Sunday, 27 December 2015

Telling it Like it is - Rarely

A few speak out, while timid jobsworths stay silent
Breaking the embarrassed silence from most of the country's archaeological community (Rescue being a rare exception, there is a critical Reddit comment too), Craig Spence ‏@cgspence (Early modern historian, archaeologist, academic, from Lincoln) referring to a tweet by Duncan Wright about the Merthyr Tydfil artefact hoiker is not afraid to call a spade a spade:
Found by and trashed by a - just look at the 3ft deep holes he admits digging
David R. Howell @Kasuutta (lLecturer on heritage at Cardiff University) also says he spots a difference between artefact hoiking and research:
David R. Howell ‏@Kasuutta 13 godzin temu Should be a good story, but look at the last picture. #notarchaeology - Bouncer 'puts holes in' possible Roman town …
He adds two hours later:
WalesOnline is also calls this metal detectorist a 'historian', others cite him as an 'amateur historian'; I fancy being an amateur surgeon.  [...] [enlarging:]  To clarify, esp for undergrad students who might be confused - picking up a metal detector does not convey the status of 'historian' on you.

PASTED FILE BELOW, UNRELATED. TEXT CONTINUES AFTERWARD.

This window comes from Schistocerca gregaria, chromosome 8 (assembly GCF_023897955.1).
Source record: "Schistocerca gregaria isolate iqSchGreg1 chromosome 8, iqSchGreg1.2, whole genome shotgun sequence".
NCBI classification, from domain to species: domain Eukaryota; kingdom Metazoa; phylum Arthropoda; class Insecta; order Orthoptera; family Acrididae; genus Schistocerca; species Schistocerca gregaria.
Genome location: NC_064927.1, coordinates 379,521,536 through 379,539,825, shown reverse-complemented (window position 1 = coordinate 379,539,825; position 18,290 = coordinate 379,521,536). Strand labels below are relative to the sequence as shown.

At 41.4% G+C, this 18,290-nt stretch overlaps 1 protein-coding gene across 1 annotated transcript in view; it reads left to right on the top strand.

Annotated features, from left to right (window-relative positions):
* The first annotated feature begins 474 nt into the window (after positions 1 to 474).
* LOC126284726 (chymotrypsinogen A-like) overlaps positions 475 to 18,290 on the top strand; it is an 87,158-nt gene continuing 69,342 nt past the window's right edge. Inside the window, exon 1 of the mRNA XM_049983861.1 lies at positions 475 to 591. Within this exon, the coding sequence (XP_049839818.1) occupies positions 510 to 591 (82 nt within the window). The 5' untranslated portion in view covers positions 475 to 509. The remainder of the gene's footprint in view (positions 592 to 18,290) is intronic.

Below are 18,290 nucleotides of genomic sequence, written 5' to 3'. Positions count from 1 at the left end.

Are there undergraduates who are confused about this? And the PAS is where, precisely? Today's undergraduates come from the same public that they've been taking money for outreaching to for coming up to two decades now. What progress can they claim if such a basic issue remains unresolved?

[Lorna Richardson has for some reason I cannot fathom blocked me, so I can't tell you what she said.]

British heritage professionals (sic) seem in this regard to be operating on the basis of a "public information by osmosis" model. 

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